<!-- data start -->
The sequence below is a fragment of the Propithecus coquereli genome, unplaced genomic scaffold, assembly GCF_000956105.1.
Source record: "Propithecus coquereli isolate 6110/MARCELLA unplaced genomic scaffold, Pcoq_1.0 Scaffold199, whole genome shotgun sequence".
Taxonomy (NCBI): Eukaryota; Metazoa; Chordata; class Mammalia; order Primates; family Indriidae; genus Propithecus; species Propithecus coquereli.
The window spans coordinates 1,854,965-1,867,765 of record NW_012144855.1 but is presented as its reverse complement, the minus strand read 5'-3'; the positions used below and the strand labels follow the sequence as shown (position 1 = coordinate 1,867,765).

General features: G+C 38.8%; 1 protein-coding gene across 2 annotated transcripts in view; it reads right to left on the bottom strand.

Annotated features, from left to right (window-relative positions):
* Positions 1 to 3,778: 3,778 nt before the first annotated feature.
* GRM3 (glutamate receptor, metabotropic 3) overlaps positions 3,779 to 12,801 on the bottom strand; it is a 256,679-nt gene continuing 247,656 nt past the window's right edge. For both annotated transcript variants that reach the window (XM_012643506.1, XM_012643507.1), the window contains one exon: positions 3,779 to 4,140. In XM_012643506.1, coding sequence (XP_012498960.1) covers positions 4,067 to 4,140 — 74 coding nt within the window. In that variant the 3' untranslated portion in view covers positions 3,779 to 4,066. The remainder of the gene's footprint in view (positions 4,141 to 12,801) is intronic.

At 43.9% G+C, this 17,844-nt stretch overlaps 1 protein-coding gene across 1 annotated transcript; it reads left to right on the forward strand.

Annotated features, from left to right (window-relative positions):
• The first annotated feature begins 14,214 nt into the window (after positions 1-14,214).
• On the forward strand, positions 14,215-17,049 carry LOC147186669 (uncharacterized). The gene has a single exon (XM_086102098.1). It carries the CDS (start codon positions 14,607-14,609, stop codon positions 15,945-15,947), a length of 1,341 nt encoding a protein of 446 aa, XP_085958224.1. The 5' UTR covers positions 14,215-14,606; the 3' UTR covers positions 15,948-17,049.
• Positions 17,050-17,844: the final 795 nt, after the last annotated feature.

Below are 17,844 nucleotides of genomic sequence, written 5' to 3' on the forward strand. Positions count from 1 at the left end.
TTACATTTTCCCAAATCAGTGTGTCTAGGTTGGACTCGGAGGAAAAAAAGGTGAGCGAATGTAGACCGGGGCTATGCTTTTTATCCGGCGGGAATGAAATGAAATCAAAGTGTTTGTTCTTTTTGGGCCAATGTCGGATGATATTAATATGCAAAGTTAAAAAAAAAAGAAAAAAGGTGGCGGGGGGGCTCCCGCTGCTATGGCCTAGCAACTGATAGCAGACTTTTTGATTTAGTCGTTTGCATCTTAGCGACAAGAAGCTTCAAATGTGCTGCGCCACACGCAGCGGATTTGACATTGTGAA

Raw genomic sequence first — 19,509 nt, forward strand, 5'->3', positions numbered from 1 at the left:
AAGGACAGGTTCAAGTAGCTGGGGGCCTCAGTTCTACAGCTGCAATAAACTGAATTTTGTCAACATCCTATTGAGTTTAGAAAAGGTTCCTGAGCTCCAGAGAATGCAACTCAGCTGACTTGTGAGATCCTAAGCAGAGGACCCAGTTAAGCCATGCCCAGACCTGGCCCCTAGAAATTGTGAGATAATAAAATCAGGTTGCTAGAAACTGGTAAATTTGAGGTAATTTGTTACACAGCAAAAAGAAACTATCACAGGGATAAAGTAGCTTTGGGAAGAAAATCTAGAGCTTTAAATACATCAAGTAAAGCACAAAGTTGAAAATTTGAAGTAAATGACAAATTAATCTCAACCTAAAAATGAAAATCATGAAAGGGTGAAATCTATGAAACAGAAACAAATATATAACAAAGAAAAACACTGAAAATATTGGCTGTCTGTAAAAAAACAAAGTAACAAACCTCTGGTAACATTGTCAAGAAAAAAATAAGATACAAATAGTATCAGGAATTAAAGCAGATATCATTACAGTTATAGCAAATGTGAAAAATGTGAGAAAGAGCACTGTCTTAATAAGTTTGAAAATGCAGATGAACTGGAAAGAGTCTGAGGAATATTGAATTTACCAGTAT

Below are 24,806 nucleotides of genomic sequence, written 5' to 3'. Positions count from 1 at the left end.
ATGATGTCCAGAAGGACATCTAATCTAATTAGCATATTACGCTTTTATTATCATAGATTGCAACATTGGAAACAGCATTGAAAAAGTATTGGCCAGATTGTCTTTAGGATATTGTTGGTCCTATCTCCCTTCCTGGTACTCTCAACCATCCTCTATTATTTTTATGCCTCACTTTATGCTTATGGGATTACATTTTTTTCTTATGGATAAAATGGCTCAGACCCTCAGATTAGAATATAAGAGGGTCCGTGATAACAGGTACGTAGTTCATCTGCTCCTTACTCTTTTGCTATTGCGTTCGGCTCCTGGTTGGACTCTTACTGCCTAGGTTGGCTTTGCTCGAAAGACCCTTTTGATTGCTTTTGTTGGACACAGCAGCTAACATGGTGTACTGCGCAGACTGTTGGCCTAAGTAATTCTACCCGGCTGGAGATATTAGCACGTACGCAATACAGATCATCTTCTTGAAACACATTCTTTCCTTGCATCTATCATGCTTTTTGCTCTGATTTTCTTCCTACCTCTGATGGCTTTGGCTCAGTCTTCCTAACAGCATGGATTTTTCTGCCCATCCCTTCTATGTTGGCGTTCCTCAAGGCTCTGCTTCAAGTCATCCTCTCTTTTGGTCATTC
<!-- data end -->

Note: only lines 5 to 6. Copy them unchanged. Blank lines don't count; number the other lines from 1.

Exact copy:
General features: G+C 38.8%; 1 protein-coding gene across 2 annotated transcripts in view; it reads right to left on the bottom strand.

Annotated features, from left to right (window-relative positions):